Dear Readers, there really seems to be no limit to the acrobatics that our local squirrels will perform to get at the sunflower seeds. Look at those toes, just about hanging on! I’m guessing that it’s all worth it. When the leaves fall off of the whitebeam I’m fully expecting there to be at least one drey, and possibly two. I think that the mother squirrel has had a pair of babies for the last two years. After all, with food and water available on your doorstep, why would you move?
But prior to the arrival of the squirrel, there was a largish party of goldfinches, including two fledglings.
Now, people sometimes ask how to tell the difference between a male and female goldfinch. In species such as chaffinches it’s very straightforward – males are pink and females are beige. But in goldfinches, it’s a bit more subtle. If you look at the photo below, however, it’s fairly clear (even though the photo is a bit on the murky side). The bird on the left of the photo is a male – the red colour on his face clearly extends above and beyond the eye. If the photo was clearer, you could also see that the feathers just above the beak are black (they are usually grey in the female. The bird on the right is a female – the red coloration doesn’t extend back beyond the eye. However, be warned – it’s practically impossible to sex juvenile birds, like the one on the top perch, and there can be lots of variation between individual birds due to their condition, whether they’re moulting or not and their age.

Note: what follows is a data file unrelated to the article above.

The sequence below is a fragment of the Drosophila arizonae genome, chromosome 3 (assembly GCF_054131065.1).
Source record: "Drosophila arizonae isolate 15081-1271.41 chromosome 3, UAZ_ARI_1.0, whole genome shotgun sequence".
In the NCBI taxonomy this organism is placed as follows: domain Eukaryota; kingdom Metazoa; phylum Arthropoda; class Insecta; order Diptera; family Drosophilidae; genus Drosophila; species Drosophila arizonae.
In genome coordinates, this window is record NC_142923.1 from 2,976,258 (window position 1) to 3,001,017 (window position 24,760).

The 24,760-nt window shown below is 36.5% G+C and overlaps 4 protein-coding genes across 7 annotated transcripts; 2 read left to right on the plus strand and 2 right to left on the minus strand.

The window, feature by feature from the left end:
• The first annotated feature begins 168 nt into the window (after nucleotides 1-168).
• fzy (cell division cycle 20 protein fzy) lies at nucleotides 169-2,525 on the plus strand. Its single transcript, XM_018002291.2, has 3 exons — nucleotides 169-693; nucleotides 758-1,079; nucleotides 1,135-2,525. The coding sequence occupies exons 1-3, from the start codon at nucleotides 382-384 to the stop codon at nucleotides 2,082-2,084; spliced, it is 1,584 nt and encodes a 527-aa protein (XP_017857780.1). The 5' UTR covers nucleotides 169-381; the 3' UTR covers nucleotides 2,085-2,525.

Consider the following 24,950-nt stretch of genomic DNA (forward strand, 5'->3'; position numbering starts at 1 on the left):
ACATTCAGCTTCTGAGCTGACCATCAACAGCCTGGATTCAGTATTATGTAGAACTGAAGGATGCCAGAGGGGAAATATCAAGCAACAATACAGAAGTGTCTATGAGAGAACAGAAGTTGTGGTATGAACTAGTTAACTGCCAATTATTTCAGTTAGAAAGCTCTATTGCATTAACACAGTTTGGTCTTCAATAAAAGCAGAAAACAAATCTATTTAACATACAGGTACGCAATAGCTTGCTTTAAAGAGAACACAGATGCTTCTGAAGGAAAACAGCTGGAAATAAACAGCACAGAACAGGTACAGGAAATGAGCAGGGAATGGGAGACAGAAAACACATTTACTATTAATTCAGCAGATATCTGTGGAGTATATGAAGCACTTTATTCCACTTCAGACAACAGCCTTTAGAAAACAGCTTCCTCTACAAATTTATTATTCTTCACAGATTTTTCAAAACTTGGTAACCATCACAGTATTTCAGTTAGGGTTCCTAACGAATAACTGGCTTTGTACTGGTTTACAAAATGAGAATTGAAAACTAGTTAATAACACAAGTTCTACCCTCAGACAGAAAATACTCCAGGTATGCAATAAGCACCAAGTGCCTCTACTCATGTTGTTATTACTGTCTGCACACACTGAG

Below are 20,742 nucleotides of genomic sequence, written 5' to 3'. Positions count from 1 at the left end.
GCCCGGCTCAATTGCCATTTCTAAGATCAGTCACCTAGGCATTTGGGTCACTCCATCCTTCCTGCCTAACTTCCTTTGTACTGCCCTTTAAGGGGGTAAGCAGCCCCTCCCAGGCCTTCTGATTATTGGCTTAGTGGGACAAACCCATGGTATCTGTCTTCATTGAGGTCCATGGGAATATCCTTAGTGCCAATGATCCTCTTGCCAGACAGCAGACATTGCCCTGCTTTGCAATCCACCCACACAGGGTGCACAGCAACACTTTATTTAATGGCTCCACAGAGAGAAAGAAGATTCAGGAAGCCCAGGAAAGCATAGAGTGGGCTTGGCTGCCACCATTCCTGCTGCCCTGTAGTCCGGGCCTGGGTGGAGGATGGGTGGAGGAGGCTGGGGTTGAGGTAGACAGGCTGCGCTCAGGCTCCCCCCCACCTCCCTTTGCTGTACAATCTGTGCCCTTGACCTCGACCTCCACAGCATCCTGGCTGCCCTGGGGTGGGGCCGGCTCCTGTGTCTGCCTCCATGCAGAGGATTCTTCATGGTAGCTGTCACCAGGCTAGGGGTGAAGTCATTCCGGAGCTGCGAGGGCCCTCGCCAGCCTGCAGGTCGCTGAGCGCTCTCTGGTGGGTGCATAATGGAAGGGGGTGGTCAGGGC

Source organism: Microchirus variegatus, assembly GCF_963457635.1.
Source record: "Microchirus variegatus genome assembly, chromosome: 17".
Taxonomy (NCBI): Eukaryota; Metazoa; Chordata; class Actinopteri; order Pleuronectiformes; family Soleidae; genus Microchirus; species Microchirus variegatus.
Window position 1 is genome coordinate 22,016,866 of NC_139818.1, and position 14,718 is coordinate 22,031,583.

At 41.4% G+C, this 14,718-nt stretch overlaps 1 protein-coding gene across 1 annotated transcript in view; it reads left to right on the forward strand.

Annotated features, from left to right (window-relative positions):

What I am really hoping, though, is that at some point the goldfinches take advantage of the teasels that I’m growing. I do like the idea of having wild food in the garden, but maybe the sunflower seeds are just too easy. Let’s see what happens as the year progresses.
And it’s still raining.